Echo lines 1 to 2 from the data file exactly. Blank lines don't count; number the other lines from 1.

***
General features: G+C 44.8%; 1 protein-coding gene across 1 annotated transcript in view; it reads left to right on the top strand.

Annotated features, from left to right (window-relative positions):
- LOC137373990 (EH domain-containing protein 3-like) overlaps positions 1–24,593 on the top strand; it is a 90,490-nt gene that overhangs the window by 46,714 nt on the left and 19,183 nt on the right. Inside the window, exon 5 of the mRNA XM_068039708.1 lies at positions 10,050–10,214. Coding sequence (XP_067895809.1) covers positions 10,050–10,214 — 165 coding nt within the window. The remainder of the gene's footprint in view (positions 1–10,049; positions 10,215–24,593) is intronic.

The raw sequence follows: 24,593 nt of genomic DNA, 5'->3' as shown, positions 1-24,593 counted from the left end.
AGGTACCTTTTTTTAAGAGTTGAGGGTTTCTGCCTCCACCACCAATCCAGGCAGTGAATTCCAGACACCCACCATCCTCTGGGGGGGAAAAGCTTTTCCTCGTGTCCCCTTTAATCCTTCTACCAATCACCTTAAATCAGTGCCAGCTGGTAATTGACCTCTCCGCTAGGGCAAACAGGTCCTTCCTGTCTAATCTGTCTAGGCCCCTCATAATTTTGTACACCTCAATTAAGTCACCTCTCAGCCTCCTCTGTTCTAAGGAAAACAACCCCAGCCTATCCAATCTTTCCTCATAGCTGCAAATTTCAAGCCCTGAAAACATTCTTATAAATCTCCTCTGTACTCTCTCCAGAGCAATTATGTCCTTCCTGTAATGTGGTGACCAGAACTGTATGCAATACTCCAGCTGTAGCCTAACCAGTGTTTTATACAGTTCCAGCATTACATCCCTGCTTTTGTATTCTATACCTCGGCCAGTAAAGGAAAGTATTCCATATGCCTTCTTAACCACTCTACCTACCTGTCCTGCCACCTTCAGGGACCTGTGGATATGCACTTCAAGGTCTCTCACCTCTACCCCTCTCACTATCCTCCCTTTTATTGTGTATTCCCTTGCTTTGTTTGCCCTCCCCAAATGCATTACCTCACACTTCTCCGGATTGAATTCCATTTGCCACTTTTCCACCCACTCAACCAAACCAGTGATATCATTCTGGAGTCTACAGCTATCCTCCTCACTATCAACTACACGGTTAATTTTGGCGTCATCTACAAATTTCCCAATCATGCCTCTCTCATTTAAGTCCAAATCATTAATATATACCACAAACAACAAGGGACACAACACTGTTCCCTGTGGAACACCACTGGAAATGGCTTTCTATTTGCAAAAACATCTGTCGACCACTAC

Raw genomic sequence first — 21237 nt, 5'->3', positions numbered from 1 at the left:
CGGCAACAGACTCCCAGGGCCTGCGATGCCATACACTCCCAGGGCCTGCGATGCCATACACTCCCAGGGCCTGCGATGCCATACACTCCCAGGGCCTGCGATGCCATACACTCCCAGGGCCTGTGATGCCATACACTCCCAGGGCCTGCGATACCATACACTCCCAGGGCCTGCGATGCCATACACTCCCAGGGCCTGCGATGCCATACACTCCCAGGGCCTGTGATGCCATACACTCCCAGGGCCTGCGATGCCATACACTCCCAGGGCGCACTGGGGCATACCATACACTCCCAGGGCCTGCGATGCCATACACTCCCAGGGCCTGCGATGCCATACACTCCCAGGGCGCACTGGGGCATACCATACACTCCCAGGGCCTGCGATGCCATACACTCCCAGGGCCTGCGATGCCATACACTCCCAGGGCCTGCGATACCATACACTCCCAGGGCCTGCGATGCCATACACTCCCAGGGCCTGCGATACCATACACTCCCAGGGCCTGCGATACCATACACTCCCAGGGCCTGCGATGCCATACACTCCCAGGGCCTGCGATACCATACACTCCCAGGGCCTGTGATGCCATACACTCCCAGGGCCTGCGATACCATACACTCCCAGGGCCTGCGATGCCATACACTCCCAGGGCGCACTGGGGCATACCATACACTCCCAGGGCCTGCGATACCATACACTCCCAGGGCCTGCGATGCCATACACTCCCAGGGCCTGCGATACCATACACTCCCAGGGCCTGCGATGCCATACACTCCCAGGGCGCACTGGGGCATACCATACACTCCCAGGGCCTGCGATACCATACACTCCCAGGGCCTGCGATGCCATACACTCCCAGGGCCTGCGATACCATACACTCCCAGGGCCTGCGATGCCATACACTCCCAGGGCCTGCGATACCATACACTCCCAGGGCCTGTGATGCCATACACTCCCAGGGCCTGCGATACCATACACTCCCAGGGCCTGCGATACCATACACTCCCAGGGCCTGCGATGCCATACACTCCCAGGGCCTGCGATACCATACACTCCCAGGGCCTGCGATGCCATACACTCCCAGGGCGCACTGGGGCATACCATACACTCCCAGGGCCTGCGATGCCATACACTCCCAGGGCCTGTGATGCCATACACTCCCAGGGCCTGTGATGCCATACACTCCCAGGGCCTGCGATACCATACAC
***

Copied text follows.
General features: G+C 44.8%; 1 protein-coding gene across 1 annotated transcript in view; it reads left to right on the top strand.

Annotated features, from left to right (window-relative positions):